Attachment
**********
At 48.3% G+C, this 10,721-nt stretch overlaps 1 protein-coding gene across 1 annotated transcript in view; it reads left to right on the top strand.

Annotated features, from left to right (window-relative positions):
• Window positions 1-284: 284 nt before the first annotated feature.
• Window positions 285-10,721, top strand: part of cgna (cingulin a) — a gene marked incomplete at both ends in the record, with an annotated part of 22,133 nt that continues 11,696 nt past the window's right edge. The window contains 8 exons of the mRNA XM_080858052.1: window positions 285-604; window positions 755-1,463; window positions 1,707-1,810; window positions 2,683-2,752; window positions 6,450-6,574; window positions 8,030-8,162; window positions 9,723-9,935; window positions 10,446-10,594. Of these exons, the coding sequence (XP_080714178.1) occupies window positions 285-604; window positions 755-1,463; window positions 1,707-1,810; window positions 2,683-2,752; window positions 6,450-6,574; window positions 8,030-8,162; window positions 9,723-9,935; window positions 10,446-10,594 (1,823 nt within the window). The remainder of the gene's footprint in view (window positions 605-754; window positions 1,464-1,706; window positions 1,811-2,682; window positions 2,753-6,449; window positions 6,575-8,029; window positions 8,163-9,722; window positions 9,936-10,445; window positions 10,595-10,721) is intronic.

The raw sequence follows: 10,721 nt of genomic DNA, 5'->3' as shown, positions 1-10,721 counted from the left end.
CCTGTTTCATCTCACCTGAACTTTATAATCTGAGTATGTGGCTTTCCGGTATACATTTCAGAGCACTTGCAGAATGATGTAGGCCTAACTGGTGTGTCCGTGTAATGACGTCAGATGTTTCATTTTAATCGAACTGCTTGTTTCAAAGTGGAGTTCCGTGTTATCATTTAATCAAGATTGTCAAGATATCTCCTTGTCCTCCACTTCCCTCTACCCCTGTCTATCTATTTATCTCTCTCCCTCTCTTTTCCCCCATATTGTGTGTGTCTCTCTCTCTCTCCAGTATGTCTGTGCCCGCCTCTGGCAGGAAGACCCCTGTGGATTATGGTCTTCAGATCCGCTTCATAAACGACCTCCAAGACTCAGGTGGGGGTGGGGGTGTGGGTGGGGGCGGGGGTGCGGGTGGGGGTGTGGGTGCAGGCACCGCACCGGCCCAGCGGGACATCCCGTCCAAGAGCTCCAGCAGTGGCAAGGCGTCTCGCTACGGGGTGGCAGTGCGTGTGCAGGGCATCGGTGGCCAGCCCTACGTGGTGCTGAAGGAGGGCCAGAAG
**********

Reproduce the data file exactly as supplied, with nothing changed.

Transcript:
At 48.3% G+C, this 10,721-nt stretch overlaps 1 protein-coding gene across 1 annotated transcript in view; it reads left to right on the top strand.

Annotated features, from left to right (window-relative positions):
• Window positions 1-284: 284 nt before the first annotated feature.
• Window positions 285-10,721, top strand: part of cgna (cingulin a) — a gene marked incomplete at both ends in the record, with an annotated part of 22,133 nt that continues 11,696 nt past the window's right edge. The window contains 8 exons of the mRNA XM_080858052.1: window positions 285-604; window positions 755-1,463; window positions 1,707-1,810; window positions 2,683-2,752; window positions 6,450-6,574; window positions 8,030-8,162; window positions 9,723-9,935; window positions 10,446-10,594. Of these exons, the coding sequence (XP_080714178.1) occupies window positions 285-604; window positions 755-1,463; window positions 1,707-1,810; window positions 2,683-2,752; window positions 6,450-6,574; window positions 8,030-8,162; window positions 9,723-9,935; window positions 10,446-10,594 (1,823 nt within the window). The remainder of the gene's footprint in view (window positions 605-754; window positions 1,464-1,706; window positions 1,811-2,682; window positions 2,753-6,449; window positions 6,575-8,029; window positions 8,163-9,722; window positions 9,936-10,445; window positions 10,595-10,721) is intronic.

The raw sequence follows: 10,721 nt of genomic DNA, 5'->3' as shown, positions 1-10,721 counted from the left end.
CCTGTTTCATCTCACCTGAACTTTATAATCTGAGTATGTGGCTTTCCGGTATACATTTCAGAGCACTTGCAGAATGATGTAGGCCTAACTGGTGTGTCCGTGTAATGACGTCAGATGTTTCATTTTAATCGAACTGCTTGTTTCAAAGTGGAGTTCCGTGTTATCATTTAATCAAGATTGTCAAGATATCTCCTTGTCCTCCACTTCCCTCTACCCCTGTCTATCTATTTATCTCTCTCCCTCTCTTTTCCCCCATATTGTGTGTGTCTCTCTCTCTCTCCAGTATGTCTGTGCCCGCCTCTGGCAGGAAGACCCCTGTGGATTATGGTCTTCAGATCCGCTTCATAAACGACCTCCAAGACTCAGGTGGGGGTGGGGGTGTGGGTGGGGGCGGGGGTGCGGGTGGGGGTGTGGGTGCAGGCACCGCACCGGCCCAGCGGGACATCCCGTCCAAGAGCTCCAGCAGTGGCAAGGCGTCTCGCTACGGGGTGGCAGTGCGTGTGCAGGGCATCGGTGGCCAGCCCTACGTGGTGCTGAAGGAGGGCCAGAAG